103,670

 

Net change from hedging activity

 

 

 

 

 

11,839

 

11,839

 

Total comprehensive Income

 

 

 

 

 

 

115,509

 

Balances at September 30, 2010

 

$

512

 

$

18

 

$

322,600

 

$

765,658

 

$

(48,533

)

$

1,040,255

 

 

The accompanying notes are an integral part of these condensed financial statements.

 

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Berry Petroleum Company

Notes to Condensed Financial Statements

 

1.       Basis of Presentation

 

These Condensed Financial Statements have been prepared in accordance with accounting principles generally accepted in the United States of America (GAAP) for interim financial reporting.  All adjustments which are, in the opinion of management, necessary to present fairly Berry Petroleum Company’s (the Company) financial position at September 30, 2010, the results of operations for the three and nine months ended September 30, 2010 and 2009,  its cash flows for the nine months ended September 30, 2010 and 2009 and shareholders’ equity for the nine months ended September 30, 2010 have been included. Interim results are not necessarily indicative of expected annual results because of the impact of fluctuations in prices received for oil and natural gas, as well as other factors.  In the course of preparing the Condensed Financial Statements, management makes various assumptions, judgments and estimates to determine the reported amounts of assets, liabilities, revenues and expenses, and in the disclosures of commitments and contingencies. Changes in these assumptions, judgments and estimates will occur as a result of the passage of time and the occurrence of future events, and, accordingly, actual results could differ from amounts previously established.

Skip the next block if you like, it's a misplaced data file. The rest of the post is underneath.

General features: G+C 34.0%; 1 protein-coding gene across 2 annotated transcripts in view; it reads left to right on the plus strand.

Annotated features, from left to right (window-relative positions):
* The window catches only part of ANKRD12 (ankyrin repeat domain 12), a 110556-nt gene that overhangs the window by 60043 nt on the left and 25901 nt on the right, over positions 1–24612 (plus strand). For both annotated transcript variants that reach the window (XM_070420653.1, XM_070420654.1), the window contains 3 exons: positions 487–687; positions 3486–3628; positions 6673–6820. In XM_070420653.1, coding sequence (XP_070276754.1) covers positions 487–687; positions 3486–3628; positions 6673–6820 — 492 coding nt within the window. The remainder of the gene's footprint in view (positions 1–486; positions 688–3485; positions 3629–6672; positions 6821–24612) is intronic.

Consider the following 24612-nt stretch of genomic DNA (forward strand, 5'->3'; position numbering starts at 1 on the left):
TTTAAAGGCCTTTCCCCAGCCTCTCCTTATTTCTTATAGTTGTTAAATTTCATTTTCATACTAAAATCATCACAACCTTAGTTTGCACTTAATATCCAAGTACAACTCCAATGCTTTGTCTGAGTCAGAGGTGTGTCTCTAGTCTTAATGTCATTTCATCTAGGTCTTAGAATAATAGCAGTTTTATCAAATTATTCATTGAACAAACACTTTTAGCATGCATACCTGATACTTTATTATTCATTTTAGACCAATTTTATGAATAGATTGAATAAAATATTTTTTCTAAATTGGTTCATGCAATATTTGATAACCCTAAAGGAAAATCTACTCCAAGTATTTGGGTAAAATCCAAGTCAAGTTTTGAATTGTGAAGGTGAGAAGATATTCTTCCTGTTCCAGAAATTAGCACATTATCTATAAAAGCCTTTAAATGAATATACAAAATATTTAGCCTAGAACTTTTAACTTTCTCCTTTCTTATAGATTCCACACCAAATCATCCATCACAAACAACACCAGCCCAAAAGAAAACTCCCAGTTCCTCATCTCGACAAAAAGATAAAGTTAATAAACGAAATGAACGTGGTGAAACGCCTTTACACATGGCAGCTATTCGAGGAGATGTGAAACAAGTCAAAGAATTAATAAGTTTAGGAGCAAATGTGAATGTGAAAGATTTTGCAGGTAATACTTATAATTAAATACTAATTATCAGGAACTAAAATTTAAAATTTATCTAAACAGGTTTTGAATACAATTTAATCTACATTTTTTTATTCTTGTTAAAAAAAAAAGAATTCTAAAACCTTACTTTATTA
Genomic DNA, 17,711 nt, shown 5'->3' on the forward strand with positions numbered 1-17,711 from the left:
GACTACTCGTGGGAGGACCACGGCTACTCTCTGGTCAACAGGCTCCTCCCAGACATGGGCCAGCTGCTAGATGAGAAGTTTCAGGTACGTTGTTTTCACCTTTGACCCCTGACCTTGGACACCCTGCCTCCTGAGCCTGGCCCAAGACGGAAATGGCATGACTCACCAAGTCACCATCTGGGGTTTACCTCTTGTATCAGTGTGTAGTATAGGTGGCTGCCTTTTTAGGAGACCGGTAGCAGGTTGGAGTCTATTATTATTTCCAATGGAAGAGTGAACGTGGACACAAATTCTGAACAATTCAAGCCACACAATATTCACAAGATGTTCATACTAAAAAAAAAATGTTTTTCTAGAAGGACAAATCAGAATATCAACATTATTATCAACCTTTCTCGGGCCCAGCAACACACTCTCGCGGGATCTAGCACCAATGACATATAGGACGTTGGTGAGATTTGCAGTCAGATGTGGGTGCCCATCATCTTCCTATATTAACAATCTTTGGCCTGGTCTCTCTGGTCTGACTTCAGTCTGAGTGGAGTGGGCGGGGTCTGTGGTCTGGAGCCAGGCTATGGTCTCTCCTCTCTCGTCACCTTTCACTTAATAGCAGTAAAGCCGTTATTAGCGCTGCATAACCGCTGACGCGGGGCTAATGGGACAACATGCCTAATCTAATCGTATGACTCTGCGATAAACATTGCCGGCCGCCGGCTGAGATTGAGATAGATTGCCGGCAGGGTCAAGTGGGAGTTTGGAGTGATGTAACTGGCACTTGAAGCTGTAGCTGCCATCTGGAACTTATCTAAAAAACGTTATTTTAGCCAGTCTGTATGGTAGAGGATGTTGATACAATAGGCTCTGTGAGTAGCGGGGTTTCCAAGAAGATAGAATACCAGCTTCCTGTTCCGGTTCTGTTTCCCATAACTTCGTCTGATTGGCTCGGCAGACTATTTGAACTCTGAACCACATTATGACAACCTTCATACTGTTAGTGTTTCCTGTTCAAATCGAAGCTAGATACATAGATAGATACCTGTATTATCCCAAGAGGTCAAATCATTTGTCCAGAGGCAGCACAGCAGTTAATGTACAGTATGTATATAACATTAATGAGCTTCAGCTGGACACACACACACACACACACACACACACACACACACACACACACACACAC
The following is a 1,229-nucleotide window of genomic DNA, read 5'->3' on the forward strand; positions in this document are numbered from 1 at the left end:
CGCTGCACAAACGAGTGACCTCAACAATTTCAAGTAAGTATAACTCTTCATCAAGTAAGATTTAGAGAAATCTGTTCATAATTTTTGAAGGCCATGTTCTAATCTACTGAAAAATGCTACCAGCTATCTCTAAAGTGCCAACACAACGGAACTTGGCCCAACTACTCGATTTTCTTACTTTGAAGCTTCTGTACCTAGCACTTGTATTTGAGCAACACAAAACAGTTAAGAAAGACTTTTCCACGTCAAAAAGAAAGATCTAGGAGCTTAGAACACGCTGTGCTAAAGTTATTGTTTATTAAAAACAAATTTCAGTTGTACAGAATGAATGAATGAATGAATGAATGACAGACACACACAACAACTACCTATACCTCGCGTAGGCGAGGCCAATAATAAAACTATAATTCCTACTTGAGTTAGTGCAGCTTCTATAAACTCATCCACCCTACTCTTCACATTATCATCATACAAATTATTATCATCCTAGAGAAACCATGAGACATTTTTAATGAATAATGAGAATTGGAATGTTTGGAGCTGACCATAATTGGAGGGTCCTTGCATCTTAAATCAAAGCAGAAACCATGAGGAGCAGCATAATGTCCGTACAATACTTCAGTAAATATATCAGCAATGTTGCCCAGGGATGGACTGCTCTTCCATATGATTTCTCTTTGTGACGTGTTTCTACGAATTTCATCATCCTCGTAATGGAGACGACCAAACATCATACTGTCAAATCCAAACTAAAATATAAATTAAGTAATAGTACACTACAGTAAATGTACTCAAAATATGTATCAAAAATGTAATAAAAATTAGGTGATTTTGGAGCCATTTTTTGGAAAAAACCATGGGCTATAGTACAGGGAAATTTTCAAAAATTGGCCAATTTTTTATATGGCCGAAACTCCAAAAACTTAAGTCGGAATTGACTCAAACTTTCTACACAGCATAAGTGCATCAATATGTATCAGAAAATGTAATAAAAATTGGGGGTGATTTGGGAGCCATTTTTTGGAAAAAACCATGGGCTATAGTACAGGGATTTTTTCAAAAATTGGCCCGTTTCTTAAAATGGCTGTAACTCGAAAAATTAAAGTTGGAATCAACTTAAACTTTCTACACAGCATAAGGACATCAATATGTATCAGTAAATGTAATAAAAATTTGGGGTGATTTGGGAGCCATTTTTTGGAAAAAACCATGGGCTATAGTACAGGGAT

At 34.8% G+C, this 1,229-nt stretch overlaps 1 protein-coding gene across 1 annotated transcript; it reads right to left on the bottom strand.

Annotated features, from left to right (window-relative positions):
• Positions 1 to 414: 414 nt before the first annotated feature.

The Company’s Condensed Financial Statements have been prepared on a basis consistent with the accounting principles and policies reflected in the Company’s audited financial statements as of and for the year ended December 31, 2009.  The year-end Condensed Balance Sheet was derived from audited Financial Statements included in such report, but does not include all disclosures required by GAAP.  The Company has revised comprehensive income (loss) to reflect the correction of a prior period presentation error.  The Company has concluded that the presentation error was immaterial to the previously filed financial statements. See Note 4 to the Condensed Financial Statements.